Every summer I make sure that I have a basil plant that I can run out and snip a sprig off of to put in my salad or put on the chicken before I pop it in the oven. I keep a pair of scissors handy so I can cut up the leaves instead of bruising them with a knife on a cutting board. I find that the edges of the leaves turn black if they’re not cut cleanly.
The problem with basil is, it’s a warm weather plant. It’s like me. Doesn’t like to be cold. So, I’m not able to set it out in my little container garden on my deck until July. Then, I can have a plant on my deck through July, August and September. About Mid October it’s getting pretty nippy at night, and I can see my basil plant starting to look kind of puny. And then one day, it just disappears. Pfffft. It’s gone. Like it never existed. It’s a plant that really, really can’t tolerate the least degree of frost.
So that leaves me fresh basil-less for nine months. Or, it did until I discovered a marvelous product put out by Utsalady Farm. It’s fresh basil you can buy at the grocery store, but it’s not like the cut herbs such as you can see in the picture to the left. That’s some packaged fresh basil I bought on the same day that I bought the basil in the next picture—both of them about a week ago.
Utsalady Farm is located on Camano Island, between here and Seattle, and they raise basil hydroponically. When it’s time to harvest, they simply pull up the whole plant and send it to market. You buy it, take it home, and put it in a glass with water in the bottom, where it continues to thrive.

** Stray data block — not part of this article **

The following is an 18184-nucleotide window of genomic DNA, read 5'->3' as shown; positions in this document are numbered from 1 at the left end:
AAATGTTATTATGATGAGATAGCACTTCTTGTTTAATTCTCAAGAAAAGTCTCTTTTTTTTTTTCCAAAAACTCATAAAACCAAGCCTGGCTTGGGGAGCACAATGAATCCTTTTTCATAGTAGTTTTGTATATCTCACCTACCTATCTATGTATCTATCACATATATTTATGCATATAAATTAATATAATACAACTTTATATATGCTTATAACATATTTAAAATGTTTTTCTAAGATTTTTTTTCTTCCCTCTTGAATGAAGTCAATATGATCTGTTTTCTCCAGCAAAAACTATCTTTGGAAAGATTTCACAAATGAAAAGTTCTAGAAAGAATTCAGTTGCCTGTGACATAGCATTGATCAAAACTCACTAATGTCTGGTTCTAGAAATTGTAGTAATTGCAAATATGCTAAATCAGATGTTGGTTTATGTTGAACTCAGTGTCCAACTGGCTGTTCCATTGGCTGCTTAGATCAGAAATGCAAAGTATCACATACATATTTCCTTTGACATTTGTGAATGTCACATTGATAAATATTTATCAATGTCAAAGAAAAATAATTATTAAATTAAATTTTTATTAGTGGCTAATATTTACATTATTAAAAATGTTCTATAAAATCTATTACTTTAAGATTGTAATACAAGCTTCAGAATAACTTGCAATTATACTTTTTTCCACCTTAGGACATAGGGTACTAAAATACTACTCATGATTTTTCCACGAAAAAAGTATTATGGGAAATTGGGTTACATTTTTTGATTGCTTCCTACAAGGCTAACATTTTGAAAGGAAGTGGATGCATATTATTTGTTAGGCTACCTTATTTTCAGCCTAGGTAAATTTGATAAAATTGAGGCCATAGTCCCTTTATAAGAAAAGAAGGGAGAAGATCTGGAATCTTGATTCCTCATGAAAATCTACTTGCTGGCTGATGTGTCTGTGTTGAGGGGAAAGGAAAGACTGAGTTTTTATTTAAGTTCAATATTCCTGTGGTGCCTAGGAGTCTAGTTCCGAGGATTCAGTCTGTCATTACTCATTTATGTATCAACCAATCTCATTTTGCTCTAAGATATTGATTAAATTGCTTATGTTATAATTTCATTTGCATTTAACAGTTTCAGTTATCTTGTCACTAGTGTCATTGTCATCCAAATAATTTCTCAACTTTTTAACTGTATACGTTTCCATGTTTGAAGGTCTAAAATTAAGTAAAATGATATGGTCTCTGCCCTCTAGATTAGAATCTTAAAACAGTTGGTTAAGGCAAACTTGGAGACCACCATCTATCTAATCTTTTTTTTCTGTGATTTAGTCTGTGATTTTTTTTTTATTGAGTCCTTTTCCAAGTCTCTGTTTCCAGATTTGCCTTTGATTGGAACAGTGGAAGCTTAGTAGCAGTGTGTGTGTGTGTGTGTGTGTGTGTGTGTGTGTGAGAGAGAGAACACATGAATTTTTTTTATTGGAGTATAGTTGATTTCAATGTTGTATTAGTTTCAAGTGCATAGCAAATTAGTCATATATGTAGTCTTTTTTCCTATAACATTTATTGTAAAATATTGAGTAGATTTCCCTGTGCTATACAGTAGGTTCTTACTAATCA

Utsalady Farm is small--only about 10 acres--but it supports
They sell their entire crop to Haggen’s , an upscale grocery store in the Washington/Oregon area, so if
you’ve got a Haggen’s nearby, you can get Utsalady basil there.
Here’s my recipe for Creamy Tomato Bisque
1 quart chicken stock
2 cans diced tomatoes, pureed
1 full sprig fresh basil, snipped into tiny pieces
½ onion, diced
1 teaspoon salt
1 clove garlic, chopped
1 tbsp. sugar
Heat above ingredients together, simmering for 5 minutes.
Dissolve ¼ cup cornstarch in ½ cup water and add to tomato mixture, stirring as it thickens.
Turn down to low and add ½ cup heavy whipping cream.
When you serve, snip basil to float on top, and grate parmesan cheese over the soup.
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